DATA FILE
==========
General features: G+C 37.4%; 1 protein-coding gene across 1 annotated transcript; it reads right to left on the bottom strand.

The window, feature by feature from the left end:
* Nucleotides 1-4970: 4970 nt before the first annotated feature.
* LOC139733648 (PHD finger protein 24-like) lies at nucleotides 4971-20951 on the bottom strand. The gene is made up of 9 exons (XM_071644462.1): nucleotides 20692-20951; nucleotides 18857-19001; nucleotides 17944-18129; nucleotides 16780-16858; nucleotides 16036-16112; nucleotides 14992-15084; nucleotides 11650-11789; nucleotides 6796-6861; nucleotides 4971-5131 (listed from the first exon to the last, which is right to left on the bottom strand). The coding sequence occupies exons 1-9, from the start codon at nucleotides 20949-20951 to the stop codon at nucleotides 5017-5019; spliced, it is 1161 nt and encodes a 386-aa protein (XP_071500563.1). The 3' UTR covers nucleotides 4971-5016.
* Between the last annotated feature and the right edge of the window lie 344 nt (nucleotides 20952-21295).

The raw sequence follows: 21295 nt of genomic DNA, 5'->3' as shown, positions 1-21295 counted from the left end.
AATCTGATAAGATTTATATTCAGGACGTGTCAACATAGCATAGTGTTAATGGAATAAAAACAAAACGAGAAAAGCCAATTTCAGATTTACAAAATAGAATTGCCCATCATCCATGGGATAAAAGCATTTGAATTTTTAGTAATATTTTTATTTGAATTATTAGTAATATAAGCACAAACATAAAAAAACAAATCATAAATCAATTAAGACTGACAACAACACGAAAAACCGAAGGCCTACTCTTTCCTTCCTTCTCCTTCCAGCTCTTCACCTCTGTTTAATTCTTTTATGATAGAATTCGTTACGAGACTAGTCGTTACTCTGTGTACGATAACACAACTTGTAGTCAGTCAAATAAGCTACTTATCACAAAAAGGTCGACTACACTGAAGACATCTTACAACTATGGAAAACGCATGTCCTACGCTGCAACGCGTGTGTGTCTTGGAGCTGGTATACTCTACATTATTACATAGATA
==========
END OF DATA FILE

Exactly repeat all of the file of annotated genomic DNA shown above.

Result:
General features: G+C 37.4%; 1 protein-coding gene across 1 annotated transcript; it reads right to left on the bottom strand.

The window, feature by feature from the left end:
* Nucleotides 1-4970: 4970 nt before the first annotated feature.
* LOC139733648 (PHD finger protein 24-like) lies at nucleotides 4971-20951 on the bottom strand. The gene is made up of 9 exons (XM_071644462.1): nucleotides 20692-20951; nucleotides 18857-19001; nucleotides 17944-18129; nucleotides 16780-16858; nucleotides 16036-16112; nucleotides 14992-15084; nucleotides 11650-11789; nucleotides 6796-6861; nucleotides 4971-5131 (listed from the first exon to the last, which is right to left on the bottom strand). The coding sequence occupies exons 1-9, from the start codon at nucleotides 20949-20951 to the stop codon at nucleotides 5017-5019; spliced, it is 1161 nt and encodes a 386-aa protein (XP_071500563.1). The 3' UTR covers nucleotides 4971-5016.
* Between the last annotated feature and the right edge of the window lie 344 nt (nucleotides 20952-21295).

The raw sequence follows: 21295 nt of genomic DNA, 5'->3' as shown, positions 1-21295 counted from the left end.
AATCTGATAAGATTTATATTCAGGACGTGTCAACATAGCATAGTGTTAATGGAATAAAAACAAAACGAGAAAAGCCAATTTCAGATTTACAAAATAGAATTGCCCATCATCCATGGGATAAAAGCATTTGAATTTTTAGTAATATTTTTATTTGAATTATTAGTAATATAAGCACAAACATAAAAAAACAAATCATAAATCAATTAAGACTGACAACAACACGAAAAACCGAAGGCCTACTCTTTCCTTCCTTCTCCTTCCAGCTCTTCACCTCTGTTTAATTCTTTTATGATAGAATTCGTTACGAGACTAGTCGTTACTCTGTGTACGATAACACAACTTGTAGTCAGTCAAATAAGCTACTTATCACAAAAAGGTCGACTACACTGAAGACATCTTACAACTATGGAAAACGCATGTCCTACGCTGCAACGCGTGTGTGTCTTGGAGCTGGTATACTCTACATTATTACATAGATA